House Farm Bill Proposal Good Starting Point for Conservation Debate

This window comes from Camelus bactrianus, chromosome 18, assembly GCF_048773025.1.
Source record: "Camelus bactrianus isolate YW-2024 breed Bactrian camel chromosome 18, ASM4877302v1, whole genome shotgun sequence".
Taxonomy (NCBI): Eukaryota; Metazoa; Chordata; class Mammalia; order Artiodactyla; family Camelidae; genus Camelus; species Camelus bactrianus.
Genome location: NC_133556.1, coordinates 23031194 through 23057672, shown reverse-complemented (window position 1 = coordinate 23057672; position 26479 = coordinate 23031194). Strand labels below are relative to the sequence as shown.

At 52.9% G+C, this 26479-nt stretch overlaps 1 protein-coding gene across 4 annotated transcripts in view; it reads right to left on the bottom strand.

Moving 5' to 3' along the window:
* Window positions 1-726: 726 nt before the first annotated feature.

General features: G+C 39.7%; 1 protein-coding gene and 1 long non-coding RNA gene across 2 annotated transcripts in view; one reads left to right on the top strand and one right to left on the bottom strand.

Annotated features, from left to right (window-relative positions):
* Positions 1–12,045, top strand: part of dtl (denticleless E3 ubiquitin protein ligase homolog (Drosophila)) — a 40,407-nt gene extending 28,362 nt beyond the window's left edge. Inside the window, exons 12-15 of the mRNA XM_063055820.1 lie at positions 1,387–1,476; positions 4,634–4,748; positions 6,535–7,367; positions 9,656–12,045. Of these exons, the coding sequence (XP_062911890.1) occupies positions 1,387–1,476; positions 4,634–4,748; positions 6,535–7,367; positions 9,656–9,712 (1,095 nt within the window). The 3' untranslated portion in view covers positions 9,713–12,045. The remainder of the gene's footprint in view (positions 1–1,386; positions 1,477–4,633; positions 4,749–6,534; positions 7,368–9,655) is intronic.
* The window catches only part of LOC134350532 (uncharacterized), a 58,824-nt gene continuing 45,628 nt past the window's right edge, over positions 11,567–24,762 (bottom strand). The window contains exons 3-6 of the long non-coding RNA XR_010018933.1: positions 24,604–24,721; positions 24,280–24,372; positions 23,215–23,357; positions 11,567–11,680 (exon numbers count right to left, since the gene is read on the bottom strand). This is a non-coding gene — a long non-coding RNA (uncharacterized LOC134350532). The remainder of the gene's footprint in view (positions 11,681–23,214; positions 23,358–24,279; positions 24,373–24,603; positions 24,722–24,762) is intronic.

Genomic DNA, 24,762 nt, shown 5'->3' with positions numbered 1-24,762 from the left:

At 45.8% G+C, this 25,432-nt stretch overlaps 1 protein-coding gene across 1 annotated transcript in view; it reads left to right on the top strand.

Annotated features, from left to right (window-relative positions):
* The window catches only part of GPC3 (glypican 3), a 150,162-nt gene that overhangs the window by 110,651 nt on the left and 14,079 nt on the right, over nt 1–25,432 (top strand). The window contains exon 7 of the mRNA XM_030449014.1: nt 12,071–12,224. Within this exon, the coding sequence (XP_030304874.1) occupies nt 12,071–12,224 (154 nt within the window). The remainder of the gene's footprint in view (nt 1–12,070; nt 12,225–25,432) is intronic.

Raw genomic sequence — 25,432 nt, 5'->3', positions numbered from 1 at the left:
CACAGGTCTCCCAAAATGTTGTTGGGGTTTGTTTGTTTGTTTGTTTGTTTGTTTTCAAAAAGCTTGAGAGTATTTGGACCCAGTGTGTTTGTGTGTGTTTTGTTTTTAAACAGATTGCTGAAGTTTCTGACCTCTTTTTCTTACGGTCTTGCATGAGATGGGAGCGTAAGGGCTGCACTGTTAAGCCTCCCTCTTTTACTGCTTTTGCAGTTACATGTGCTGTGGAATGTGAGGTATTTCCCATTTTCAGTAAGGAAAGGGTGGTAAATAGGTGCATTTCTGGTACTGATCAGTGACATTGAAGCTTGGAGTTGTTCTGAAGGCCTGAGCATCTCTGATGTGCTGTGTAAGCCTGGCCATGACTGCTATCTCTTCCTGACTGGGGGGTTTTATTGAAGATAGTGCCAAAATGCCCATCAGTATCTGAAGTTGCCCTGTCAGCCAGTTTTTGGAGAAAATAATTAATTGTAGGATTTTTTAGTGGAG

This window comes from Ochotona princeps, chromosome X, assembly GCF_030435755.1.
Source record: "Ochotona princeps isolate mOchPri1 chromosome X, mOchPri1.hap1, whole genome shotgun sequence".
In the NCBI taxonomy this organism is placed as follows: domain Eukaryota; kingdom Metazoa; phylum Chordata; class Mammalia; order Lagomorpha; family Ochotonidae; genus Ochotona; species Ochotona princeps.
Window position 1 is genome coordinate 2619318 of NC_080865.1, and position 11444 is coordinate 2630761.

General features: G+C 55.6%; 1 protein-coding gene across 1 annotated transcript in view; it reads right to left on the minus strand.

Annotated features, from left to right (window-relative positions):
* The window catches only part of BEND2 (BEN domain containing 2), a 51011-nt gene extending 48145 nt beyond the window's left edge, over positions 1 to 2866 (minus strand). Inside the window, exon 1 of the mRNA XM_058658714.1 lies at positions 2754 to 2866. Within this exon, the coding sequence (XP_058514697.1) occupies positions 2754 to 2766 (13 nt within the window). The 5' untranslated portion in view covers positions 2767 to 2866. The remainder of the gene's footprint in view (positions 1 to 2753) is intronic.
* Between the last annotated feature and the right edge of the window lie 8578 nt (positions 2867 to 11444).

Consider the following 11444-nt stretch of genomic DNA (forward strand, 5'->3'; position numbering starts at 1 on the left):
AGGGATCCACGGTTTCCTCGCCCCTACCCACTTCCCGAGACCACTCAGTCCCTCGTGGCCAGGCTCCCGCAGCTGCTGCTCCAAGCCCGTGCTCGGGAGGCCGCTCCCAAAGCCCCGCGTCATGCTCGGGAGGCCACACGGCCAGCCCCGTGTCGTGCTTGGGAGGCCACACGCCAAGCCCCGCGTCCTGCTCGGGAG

Coalition applauds Chairman’s support for programs that benefit fish and wildlife WASHINGTON – A broad coalition of hunting, fishing and conservation organizations that works to shape agricultural and natural resources policy today welcomed many of the conservation provisions included in a Farm Bill proposal advanced by Agriculture Committee Chairman Collin Peterson. “The proposal shows that the Chairman clearly understands two things, the importance of the Farm Bill’s Conservation Title to America’s fish and wildlife, and the importance of fish and wildlife to America’s citizen-conservationists,” said Dave Nomsen of Pheasants Forever. Nomsen, a co-chair of the Theodore Roosevelt Conservation Partnership’s Agriculture and Wildlife Working Group, was joined by other members of the group in extending praise for the measure. Barton James of Ducks Unlimited, also a co-chair of the working group, pointed to the chairman’s show of support for two existing Farm Bill conservation programs that are uncomfortably close to losing both their funding and their futures, the Wetlands Reserve Program (WRP) and the Grasslands Reserve Program (GRP). “WRP and GRP help habitats that harbor healthy waterfowl populations,” James said. “To act decisively to improve their conservation is to do the right thing for the future of the resource.” Chairman Peterson’s proposal also makes positive statements about the future of the largest Farm Bill conservation program, the Conservation Reserve Program (CRP). It also makes strategic improvements to the Environmental Quality Incentives Program (EQIP), specifically those to advance water quality and forest management. “There’s well-placed attention on some known-successful programs in the chairman’s proposal, but there’s some forward-thinking new programs in there, too,” said Jen Mock Schaeffer of the Association of Fish and Wildlife Agencies, the final co-chair of the working group. “If you’re a bobolink or budget hawk, you should like the Sodsaver concept,” Mock Schaeffer said. “And Open Fields, which will expand recreational opportunities for the general public, can begin to give back some of what sprawl has taken from us.” Sodsaver should make non-cropland that is converted to cropland ineligible to receive any federal benefits, such as price and income support payments, crop insurance and disaster payments. “The Sodsaver proposal before the committee will remove some taxpayer-provided incentives for destroying prairie,” said Brad Redlin of the Izaak Walton League of America, “but it should further clarify that no form of federal payment continues to serve as a reward for habitat destruction.” The Open Fields provision included in Chairman Peterson’s proposal would help fund state-managed, voluntary sportsmen’s access initiatives, often called “walk-in” programs. Funding of $20 million per year, as proposed by the Chairman, would simultaneously enhance wildlife management and improve recreational opportunities on land enrolled in walk-in programs. State-levels programs of this type have been proven to slow the decline in hunter and angler numbers that follows from declining opportunities to hunt and fish being suffered by the general public. “Walk-in programs are great not just because they provide for improved public access to private lands,” said Nomsen, “but also because in most cases they require that those lands be managed to optimize their value to fish and wildlife.” “Given the tight budget climate, we are pleased to see many of our conservation priorities in the starting draft of the House 2007 Farm Bill,” said George Cooper, President and CEO of the Theodore Roosevelt Conservation Partnership. “The progress made and the attention paid to the Conservation Title in the last few months has been very encouraging and is a credit to the members of the Agriculture Committee and their staff -- and to Committee Chairman Peterson and his staff in particular. We look forward to working with them and others in House leadership to secure additional funds so that all our priorities can be realized – including increased funding levels for the Wildlife Habitat Incentives Program (WHIP), as well as WRP, GRP and CSP.” For more information on our work to shape the conservation programs in the next Farm Bill, please click here. Inspired by the legacy of Theodore Roosevelt, the TRCP is a coalition of organizations and grassroots partners working together to preserve the traditions of hunting and fishing